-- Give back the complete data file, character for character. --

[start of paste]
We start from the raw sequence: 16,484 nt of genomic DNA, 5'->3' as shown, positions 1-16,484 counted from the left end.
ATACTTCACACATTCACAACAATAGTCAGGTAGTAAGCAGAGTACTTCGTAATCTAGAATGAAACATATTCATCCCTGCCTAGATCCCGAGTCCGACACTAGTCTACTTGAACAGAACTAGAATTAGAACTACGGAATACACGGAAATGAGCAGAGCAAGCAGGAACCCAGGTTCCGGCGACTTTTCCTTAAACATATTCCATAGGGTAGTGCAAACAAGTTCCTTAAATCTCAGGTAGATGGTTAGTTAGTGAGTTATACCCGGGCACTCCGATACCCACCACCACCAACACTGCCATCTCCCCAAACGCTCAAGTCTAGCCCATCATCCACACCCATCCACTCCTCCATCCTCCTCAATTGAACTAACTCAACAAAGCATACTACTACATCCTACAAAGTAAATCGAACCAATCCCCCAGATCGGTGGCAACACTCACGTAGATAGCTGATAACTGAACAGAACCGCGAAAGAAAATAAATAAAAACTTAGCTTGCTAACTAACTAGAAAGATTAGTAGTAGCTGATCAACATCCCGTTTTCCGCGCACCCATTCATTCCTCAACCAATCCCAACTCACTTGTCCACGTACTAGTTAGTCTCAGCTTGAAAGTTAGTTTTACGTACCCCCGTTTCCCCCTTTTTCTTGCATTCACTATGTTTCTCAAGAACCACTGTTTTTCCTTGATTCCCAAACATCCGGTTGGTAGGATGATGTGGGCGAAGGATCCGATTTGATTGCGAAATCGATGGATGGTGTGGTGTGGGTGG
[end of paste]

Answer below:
We start from the raw sequence: 16,484 nt of genomic DNA, 5'->3' as shown, positions 1-16,484 counted from the left end.
ATACTTCACACATTCACAACAATAGTCAGGTAGTAAGCAGAGTACTTCGTAATCTAGAATGAAACATATTCATCCCTGCCTAGATCCCGAGTCCGACACTAGTCTACTTGAACAGAACTAGAATTAGAACTACGGAATACACGGAAATGAGCAGAGCAAGCAGGAACCCAGGTTCCGGCGACTTTTCCTTAAACATATTCCATAGGGTAGTGCAAACAAGTTCCTTAAATCTCAGGTAGATGGTTAGTTAGTGAGTTATACCCGGGCACTCCGATACCCACCACCACCAACACTGCCATCTCCCCAAACGCTCAAGTCTAGCCCATCATCCACACCCATCCACTCCTCCATCCTCCTCAATTGAACTAACTCAACAAAGCATACTACTACATCCTACAAAGTAAATCGAACCAATCCCCCAGATCGGTGGCAACACTCACGTAGATAGCTGATAACTGAACAGAACCGCGAAAGAAAATAAATAAAAACTTAGCTTGCTAACTAACTAGAAAGATTAGTAGTAGCTGATCAACATCCCGTTTTCCGCGCACCCATTCATTCCTCAACCAATCCCAACTCACTTGTCCACGTACTAGTTAGTCTCAGCTTGAAAGTTAGTTTTACGTACCCCCGTTTCCCCCTTTTTCTTGCATTCACTATGTTTCTCAAGAACCACTGTTTTTCCTTGATTCCCAAACATCCGGTTGGTAGGATGATGTGGGCGAAGGATCCGATTTGATTGCGAAATCGATGGATGGTGTGGTGTGGGTGG